Recently people have been joining me on my Sunday Walks in Downtown Albany. Typically, I walk in Albany when I'm scheduled as a tour guide on the USS Slater. A slide show and a map are detailed at this blog entry. I plan on walking on Memorial Day, Monday, May 27. You can contact me at:

More on the USS SLATER (

Wednesday, July 8, 2009

7/7/2009 - Tuesday, Preschooler's Summer Camp

I was a little concerned that I was going to give a tour to a group of preschoolers during a thunderstorm. Luck was with us! The thunderstorms passed through before the group arrived. Only problem was that the wet decks (without deck thread) can be a little slippery. I had a premonition of a problem when I was in the wardroom. The Slater's wardroom has a secondary function, when the ship goes to General Quarters (GQ) it serves as the ship's hospital. As I explained that to the kids, one of them asked me where we kept the band aids. Since I try to have a few emergency band-aids in my pocket, I reached in an showed the kids my personal stash. About 15 minutes later, one of my kids was over-enthusiastic and disobeyed my instruction not to run and managed to slip on the deck. Luck was with me, and her dad was there to attend to the problem swiftly and with great skill (and with the help of one of my emergency band-aids).

Tuesday is a great day for giving tours to preschool groups. It's hard to mix a preschool group with another groups touring the ship. We always have to take extra time for the kids. Safety is very important! Since the Slater is not open to the public on Tuesday, the guides can focus on the needs of the kids. Another big advantage of Tuesday visits is that these groups have to be scheduled! That way the Slater can insure that the group has good footwear, and there is an adequate number of chaperones.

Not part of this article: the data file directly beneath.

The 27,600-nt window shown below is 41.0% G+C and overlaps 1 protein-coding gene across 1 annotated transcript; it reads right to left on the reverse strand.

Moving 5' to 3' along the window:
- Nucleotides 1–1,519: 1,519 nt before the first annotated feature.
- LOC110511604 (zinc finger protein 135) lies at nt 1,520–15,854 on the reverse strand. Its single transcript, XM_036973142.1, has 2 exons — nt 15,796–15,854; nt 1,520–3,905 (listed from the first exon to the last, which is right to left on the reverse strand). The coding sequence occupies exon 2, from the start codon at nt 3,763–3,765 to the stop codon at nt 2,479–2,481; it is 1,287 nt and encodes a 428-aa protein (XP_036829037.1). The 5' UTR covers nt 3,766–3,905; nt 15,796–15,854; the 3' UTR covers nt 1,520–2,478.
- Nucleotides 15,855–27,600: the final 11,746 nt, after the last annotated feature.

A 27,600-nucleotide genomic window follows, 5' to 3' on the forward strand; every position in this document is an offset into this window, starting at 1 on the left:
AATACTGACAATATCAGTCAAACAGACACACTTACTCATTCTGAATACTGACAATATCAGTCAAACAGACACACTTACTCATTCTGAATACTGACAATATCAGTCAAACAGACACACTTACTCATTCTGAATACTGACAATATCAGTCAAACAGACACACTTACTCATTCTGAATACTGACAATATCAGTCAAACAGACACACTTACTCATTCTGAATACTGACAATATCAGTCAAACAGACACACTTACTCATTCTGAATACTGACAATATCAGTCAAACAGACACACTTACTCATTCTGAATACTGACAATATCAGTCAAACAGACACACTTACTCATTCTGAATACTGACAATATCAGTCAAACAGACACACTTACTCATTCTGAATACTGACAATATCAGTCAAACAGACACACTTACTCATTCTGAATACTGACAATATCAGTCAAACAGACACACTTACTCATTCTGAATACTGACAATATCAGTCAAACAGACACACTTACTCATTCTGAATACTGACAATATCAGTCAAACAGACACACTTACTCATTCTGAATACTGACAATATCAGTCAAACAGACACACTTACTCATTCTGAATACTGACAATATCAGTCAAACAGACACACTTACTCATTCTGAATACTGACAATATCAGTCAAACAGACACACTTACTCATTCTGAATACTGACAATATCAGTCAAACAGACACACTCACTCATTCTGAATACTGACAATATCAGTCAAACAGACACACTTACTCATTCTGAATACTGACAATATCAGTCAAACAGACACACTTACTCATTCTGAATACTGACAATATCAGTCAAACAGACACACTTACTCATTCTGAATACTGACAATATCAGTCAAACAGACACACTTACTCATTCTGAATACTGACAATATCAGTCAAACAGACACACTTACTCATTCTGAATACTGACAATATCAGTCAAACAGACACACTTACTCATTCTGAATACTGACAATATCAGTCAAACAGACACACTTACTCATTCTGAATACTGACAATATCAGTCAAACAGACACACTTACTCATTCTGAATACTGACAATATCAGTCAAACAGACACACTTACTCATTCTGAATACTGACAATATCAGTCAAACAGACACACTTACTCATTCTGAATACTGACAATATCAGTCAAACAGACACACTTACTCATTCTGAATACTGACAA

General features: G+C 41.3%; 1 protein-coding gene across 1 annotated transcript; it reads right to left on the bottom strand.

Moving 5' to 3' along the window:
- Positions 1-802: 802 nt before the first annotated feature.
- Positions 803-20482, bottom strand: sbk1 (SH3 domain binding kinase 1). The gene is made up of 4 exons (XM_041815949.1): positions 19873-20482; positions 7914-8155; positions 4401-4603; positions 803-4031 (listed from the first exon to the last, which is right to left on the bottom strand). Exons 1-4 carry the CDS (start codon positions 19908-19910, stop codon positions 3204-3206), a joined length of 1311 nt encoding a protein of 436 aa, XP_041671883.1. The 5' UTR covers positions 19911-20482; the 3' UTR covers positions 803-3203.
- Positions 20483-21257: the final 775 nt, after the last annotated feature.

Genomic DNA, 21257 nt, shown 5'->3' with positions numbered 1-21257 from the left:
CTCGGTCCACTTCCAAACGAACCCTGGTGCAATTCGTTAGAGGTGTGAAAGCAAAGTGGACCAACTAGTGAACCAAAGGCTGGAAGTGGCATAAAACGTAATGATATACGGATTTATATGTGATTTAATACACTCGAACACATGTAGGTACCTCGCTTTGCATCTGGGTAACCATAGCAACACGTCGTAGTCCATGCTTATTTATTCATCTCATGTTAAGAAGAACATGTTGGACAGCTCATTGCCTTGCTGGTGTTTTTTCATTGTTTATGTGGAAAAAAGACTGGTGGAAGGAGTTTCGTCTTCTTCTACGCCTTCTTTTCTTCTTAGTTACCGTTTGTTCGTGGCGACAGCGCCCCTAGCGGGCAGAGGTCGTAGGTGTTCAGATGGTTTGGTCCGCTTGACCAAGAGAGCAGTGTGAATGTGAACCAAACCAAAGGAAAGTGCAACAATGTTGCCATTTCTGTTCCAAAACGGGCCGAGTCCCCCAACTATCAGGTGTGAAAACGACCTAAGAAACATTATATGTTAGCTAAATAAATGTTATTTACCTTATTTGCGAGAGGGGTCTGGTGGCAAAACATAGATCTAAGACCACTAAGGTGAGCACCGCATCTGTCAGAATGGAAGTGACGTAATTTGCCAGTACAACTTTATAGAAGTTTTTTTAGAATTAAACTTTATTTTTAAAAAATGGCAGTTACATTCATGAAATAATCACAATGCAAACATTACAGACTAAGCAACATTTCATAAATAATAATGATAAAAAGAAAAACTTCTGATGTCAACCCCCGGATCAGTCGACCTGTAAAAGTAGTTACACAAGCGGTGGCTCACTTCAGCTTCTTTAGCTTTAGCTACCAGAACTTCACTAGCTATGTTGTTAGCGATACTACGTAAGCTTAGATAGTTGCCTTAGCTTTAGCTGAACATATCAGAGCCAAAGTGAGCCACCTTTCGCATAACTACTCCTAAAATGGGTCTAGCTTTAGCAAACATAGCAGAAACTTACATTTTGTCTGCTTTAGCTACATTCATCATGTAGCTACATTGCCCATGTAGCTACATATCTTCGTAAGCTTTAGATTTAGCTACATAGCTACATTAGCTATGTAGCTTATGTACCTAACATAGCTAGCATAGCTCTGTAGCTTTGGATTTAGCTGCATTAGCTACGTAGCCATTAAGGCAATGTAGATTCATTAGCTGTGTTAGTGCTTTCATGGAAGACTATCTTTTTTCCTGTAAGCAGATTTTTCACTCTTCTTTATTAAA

When giving a tour to a preschool group I've found that a few activities seem to be popular. When the kids come aboard I pipe them aboard and have them salute (just like a VIP). The USS Slater has an selection of audio samples of bosun pipe signals..

During the tour I also play a game with Naval words: port, starboard, deck, bulkhead, galley, head, etc. In a berthing compartment I turnoff the white lights, and switch to night-time red lights.

In the Combat Information Center (CIC) I have the kids request a status report form Sonar (detailed in an earlier blog entry).

At the 20mm cannons they like to listen to the cease fire alarm. I warn them to cover their ears first (some kids get startled by a loud noise).

On the 40mm cannons most preschool groups are too young and the groups are too large (ratio of group size to chaperones) to permit them to man the 40mm. Recently the Slater had a new addition, stimulated 40mm ammunition clips (in lightweight plastic). While the steel clips loaded with dummy rounds are too heavy for the kids to handle, the new lightweight plastic clips are great.

With a small group I usually let each kid ring the ships bell, but with a large group I have them vote on which chaperone will ring the bell.

Before we get to the after-crew's head (where the Slater's oscar resides) I tell them about man overboard drillls.

Some thing I need is a few more funny kid-friendly stories about the navy. One possibility might be the story of the Lighthouse and Battleship (I can tell this story at the Slater's signal light). Another addition that I would like to see is a kid-friendly video about the USS Slater that's geared to preschool groups.

The USS Slater has a web page that details a few Educational Activities.

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